PLANT OF THE WEEK

Dr. T. Ombrello - UCC Biology Department

 

MONKEY PUZZLE TREE

Monkey Puzzle Tree

A Monkey Puzzle Tree seedling growing in one of Union County College's greenhouses.

Common names

Monkey Puzzle Tree, Monkey Puzzle, Chilean Pine  

 

Scientific  name:      Araucaria araucana

 

Explanation of scientific name:

Both words of the scientific name are adapted from Arauco, a province of southern Chile.

Various authors have described the Monkey Puzzle Tree as bizarre, grotesque, weird, lizard-like, unique, statuesque, striking, and beautiful. Beauty truly does lie in the eye of the beholder. Most everyone, however, would agree that this coniferous (cone-bearing) tree is unusual.

Monkey Puzzle Trees have a pyramidal silhouette when young, with sweeping branches that arise in whorls from the trunk and arch upwards. With age the tree develops a more irregular shape with a flattened crown. The tree’s thick bark, protected terminal buds, and ability to resprout from older branches and the trunk make it superbly adapted to survive the natural fires in its native habitat. The dark green leaves are triangular, stiff, sharply pointed, and overlap each other. Each leaf can live for 10-15 years, and persist on the twigs and branches even after it dies and turns brown. The common name of Monkey Puzzle Tree is the result of a comment made by an Englishman in the early 1800’s, after he observed this well-armed tree. He said that it would be a puzzle for a monkey attempting to climb such a tree. Even though there are no monkeys in the native habitat of this species, that comment caught the public’s attention, and evolved into the tree’s best-known common name. 

Most Monkey Puzzle Trees are dioecious, meaning that there are male and female trees. Male trees bear 3 to 5 inch long erect cones. After releasing their pollen, they are shed. Female trees tend to be taller and have thicker trunks, and bear 6 to 12 inch long seed ladened cones that can weigh several pounds. The appearance of the spherical female cones reminds one of coconuts, and like coconut trees it would be unwise to stand under a female Monkey Puzzle Tree when she is shedding her cones.

Monkey Puzzle Trees can grow to astounding sizes and have amazingly long life spans. Heights of over 100 feet with trunks 4 feet in diameter are not unheard of, and the trees can probably live for one or two millennia. The largest individual known is over 150 feet tall with a 7-foot diameter trunk. The oldest specimen known has been alive for over 800 years.

Compared to its close coniferous relatives such as pines and spruces, the Monkey Puzzle Tree has a prehistoric look to it. One can readily imagine its presence amongst dinosaurs eons ago. Actually, that image would be accurate. Close relatives of this species were around hundreds of millions of years ago. Fossils of this very species date back 60 million years, and have been found in the Americas, Australia, and Europe. Many botanists consider the Monkey Puzzle Tree to be the most primitive conifer alive today.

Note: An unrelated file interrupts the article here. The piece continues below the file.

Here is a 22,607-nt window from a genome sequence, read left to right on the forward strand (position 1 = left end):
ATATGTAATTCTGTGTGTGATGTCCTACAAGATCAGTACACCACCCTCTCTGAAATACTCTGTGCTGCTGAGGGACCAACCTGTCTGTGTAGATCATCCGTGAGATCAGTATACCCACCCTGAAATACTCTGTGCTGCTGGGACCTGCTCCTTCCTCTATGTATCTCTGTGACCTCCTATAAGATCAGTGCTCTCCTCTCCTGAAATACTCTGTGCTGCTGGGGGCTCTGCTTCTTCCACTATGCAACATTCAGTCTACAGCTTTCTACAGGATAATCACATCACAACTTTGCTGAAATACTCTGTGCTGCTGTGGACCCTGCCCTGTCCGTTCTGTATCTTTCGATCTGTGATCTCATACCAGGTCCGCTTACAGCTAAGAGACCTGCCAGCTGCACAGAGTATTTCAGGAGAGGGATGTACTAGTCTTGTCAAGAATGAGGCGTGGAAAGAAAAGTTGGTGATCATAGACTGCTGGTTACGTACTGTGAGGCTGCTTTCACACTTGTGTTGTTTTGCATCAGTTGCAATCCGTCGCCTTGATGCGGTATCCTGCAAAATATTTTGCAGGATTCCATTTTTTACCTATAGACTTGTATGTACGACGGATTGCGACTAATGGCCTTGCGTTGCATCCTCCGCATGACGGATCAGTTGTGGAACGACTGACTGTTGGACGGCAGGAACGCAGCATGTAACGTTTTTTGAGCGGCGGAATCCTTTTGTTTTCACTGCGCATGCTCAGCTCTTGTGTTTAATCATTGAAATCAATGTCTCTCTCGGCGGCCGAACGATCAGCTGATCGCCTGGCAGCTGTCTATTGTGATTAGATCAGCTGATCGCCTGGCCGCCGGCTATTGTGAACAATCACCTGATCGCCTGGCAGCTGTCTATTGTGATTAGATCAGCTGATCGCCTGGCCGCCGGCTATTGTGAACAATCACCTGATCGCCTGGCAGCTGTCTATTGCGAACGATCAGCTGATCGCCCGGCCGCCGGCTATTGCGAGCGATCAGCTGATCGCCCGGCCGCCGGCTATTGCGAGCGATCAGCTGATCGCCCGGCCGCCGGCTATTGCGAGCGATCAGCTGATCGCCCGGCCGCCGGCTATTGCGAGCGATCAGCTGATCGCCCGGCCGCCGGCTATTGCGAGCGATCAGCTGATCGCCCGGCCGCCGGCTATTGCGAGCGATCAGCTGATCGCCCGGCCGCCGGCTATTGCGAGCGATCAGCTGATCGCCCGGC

While most conifer species live in the Northern Hemisphere, with poor representation south of the equator, the Monkey Puzzle Tree is different. It grows just about as far south as trees can grow on Earth, in southern Chile and Argentina, where it once made up vast forests on either side of the Andes Mountains. These once extensive forests are now only remnants of what they once were. The fine-grained wood of this species has long been prized, and used for construction, furniture, boats (especially masts), and paper pulp. Historically it has been the most important conifer tree for lumber in Chile. Overharvesting, in addition to wildfires and land clearing to graze animals, led the Chilean Ministry of Agriculture to declare the species a national monument in 1990, in an effort to protect it. It is illegal to cut wild specimens, but the trees are poached and those on private lands have minimal protection. Public and private sponsored reforestation projects are currently underway.

Monkey Puzzle Trees have long been important to the native peoples of Chile. The tasty, almond-sized seeds are a staple food of the Pehuenche Indians. The tree is honored at their altar of harvest, and is used in fertility ceremonies. The species’ significance to these Indians is reflected in their name, which means, “People of the Monkey Puzzle”.

While endangered in its natural habitat, the tree is clearly not facing extinction. Monkey Puzzle Trees today grow around the world as ornamentals. It all began in the late 18th century when Archibald Menzies (1754-1842), a naval surgeon and botanist, encountered seeds of the Monkey Puzzle Tree in Chile as part of a state dinner he attended. He kept a few of the seeds to identify later. They germinated as he traveled back to England, and they were planted in the Royal Botanic Gardens at Kew. King William IV admired the trees and within a few years Monkey Puzzle Trees became prized specimens in plant collections throughout Europe and eventually anywhere the climate met their environmental needs. They prefer cool, mild, and humid climates, and tolerate most soil types, if well drained. They can cope with the salt near coasts, but are intolerant of air pollution and hot, dry soils.

Monkey Puzzle Trees can grow outdoors in New Jersey, if planted in a protected location. I know of specimens growing in Cumberland, Essex, and Monmouth counties. Monkey Puzzle Trees can also live year-round indoors, and some folks grow them for their unique appearance as houseplants.